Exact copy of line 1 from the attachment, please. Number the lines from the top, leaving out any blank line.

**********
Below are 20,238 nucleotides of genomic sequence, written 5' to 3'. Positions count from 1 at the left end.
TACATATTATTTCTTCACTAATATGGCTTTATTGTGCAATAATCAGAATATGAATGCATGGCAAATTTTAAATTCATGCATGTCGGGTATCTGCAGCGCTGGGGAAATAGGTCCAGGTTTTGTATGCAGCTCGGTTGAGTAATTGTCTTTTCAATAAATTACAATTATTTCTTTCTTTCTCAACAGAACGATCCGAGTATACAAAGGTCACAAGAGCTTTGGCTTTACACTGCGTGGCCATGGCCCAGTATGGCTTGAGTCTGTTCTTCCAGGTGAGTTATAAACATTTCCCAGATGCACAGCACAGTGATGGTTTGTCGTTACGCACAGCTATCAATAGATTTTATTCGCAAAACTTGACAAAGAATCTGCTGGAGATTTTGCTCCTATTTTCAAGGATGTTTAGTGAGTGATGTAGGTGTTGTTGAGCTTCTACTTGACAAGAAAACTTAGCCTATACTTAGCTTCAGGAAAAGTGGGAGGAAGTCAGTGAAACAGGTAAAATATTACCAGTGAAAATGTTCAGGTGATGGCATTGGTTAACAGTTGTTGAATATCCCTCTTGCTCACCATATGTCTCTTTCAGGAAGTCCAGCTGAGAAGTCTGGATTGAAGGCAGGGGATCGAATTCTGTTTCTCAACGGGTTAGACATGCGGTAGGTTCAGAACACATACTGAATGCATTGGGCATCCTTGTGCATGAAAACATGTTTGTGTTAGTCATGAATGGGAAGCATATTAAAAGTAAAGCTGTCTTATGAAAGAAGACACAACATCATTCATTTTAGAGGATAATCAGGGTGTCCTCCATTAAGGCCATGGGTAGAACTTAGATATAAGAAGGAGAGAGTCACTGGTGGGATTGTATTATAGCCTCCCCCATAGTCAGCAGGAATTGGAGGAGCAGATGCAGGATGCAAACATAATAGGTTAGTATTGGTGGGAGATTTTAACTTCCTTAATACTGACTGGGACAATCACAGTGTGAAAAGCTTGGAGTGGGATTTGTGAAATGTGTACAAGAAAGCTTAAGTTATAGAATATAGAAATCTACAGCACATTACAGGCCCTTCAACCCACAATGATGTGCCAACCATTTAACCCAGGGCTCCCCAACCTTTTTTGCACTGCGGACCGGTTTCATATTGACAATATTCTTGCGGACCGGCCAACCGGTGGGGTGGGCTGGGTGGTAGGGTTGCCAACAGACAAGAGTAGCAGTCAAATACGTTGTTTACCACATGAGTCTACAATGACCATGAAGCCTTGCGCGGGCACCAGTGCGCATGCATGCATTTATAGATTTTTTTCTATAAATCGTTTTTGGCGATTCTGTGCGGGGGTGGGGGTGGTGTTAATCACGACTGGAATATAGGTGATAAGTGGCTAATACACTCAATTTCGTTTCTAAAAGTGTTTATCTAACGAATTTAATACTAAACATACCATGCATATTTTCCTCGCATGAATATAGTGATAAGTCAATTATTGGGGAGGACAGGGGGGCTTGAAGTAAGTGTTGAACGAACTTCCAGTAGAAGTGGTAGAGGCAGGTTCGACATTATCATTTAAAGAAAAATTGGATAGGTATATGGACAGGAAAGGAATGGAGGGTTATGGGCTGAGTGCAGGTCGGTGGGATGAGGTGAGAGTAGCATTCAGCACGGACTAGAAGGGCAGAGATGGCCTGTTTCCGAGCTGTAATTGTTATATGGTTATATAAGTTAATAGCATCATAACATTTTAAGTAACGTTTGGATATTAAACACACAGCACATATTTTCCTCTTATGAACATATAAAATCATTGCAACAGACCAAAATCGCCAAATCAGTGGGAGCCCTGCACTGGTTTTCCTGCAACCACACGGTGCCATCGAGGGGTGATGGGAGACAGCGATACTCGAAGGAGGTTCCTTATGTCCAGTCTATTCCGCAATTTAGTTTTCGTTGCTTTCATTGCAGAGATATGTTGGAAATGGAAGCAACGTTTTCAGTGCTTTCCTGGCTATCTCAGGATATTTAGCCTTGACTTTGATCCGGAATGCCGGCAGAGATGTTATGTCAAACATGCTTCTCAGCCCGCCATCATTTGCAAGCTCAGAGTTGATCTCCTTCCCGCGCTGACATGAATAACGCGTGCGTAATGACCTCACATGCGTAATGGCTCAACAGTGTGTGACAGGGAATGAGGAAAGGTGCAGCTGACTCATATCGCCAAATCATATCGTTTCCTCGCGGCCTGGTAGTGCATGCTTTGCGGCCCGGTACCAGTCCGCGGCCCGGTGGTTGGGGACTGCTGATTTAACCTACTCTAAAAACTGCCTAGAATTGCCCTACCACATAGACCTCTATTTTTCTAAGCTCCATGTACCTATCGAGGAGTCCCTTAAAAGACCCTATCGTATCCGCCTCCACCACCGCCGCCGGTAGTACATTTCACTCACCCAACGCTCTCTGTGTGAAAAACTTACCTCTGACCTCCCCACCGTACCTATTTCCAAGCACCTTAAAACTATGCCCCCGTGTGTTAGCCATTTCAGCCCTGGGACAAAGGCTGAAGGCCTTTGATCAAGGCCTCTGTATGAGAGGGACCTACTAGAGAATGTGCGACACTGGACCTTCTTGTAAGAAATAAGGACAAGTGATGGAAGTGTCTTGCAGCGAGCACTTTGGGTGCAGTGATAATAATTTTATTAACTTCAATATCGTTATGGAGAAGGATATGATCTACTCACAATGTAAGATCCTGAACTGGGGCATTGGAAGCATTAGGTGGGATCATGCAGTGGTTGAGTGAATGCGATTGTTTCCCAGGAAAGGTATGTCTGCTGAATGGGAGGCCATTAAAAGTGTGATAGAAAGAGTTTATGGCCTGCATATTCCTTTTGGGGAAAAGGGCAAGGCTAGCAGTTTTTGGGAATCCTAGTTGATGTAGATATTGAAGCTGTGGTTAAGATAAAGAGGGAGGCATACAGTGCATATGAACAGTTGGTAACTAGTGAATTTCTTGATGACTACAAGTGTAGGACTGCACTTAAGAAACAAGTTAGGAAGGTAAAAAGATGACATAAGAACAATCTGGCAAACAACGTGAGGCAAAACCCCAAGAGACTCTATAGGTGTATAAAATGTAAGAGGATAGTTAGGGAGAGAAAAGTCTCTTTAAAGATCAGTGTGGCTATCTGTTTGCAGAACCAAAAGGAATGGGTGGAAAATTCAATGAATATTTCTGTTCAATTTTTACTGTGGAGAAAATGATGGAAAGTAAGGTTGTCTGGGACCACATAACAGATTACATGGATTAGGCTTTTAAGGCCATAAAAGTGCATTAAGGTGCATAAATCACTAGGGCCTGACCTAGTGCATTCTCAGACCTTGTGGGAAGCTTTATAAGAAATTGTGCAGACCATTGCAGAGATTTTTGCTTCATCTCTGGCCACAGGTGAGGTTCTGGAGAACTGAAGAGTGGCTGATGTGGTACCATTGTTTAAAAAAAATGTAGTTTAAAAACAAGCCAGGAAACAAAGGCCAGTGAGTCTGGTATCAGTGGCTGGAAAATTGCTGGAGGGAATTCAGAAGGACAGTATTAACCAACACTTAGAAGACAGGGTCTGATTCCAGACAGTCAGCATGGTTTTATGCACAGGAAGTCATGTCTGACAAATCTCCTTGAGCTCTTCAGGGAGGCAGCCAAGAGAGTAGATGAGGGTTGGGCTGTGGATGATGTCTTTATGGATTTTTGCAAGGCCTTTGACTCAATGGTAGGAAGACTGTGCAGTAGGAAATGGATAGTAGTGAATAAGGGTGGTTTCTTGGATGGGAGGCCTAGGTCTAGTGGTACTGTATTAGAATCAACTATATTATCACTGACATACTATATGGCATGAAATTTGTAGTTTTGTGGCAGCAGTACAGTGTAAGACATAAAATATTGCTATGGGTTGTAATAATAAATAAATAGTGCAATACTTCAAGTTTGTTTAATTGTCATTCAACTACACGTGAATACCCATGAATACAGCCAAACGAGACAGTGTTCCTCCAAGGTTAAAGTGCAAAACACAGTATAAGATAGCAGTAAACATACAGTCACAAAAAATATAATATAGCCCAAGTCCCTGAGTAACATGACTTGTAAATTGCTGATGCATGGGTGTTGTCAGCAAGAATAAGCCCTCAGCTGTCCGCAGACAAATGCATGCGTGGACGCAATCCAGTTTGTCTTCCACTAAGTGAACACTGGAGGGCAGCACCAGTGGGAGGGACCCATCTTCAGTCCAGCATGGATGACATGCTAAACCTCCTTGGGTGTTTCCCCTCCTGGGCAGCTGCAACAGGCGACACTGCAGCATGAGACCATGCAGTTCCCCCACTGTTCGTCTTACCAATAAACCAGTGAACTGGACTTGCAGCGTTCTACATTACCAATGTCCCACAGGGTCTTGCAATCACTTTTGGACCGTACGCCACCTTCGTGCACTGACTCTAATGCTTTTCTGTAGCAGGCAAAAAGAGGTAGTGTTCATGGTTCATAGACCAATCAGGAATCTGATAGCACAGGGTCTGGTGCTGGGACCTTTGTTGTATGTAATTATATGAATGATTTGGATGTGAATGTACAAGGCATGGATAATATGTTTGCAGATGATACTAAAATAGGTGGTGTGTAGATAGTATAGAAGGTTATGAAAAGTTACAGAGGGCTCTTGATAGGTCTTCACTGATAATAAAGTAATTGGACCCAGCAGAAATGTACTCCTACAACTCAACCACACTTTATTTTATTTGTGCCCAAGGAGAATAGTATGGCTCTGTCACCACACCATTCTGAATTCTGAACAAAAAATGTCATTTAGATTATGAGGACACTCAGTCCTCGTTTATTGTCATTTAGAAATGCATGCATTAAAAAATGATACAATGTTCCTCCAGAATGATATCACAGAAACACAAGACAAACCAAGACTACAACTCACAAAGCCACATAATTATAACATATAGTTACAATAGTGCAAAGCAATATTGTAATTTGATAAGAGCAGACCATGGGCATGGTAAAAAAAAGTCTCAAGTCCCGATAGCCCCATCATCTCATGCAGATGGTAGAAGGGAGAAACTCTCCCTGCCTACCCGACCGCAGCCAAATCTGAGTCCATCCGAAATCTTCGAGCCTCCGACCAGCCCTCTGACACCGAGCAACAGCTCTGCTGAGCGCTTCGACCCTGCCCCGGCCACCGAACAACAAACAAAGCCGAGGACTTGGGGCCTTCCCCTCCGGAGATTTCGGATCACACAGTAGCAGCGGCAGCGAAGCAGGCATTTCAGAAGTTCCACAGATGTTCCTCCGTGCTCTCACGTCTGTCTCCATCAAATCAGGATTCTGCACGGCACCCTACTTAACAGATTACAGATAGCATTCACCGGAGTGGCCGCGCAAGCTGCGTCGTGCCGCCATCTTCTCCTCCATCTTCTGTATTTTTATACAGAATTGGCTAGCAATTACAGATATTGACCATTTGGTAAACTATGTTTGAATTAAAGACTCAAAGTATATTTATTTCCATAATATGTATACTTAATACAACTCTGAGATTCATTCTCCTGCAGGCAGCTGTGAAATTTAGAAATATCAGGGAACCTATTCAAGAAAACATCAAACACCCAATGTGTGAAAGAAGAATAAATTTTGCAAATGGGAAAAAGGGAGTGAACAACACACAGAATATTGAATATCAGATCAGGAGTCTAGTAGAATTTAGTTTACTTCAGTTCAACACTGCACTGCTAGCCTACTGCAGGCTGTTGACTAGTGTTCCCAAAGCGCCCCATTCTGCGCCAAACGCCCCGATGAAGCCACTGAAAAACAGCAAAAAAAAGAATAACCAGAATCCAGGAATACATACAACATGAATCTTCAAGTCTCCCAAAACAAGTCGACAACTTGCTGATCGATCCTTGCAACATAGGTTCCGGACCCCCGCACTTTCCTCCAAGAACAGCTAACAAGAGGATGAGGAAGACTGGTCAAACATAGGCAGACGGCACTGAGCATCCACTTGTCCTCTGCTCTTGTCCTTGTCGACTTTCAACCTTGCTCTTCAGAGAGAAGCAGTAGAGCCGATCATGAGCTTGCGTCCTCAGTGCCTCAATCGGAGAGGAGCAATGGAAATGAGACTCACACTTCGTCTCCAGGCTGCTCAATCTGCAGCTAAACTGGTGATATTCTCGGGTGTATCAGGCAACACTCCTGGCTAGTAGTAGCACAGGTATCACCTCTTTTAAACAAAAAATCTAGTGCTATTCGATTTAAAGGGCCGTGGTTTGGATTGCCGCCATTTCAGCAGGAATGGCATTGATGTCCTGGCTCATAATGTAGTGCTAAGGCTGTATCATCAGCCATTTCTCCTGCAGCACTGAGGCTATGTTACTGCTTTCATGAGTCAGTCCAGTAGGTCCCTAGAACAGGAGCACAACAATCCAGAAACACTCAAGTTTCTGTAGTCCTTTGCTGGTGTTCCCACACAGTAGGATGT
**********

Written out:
Below are 20,238 nucleotides of genomic sequence, written 5' to 3'. Positions count from 1 at the left end.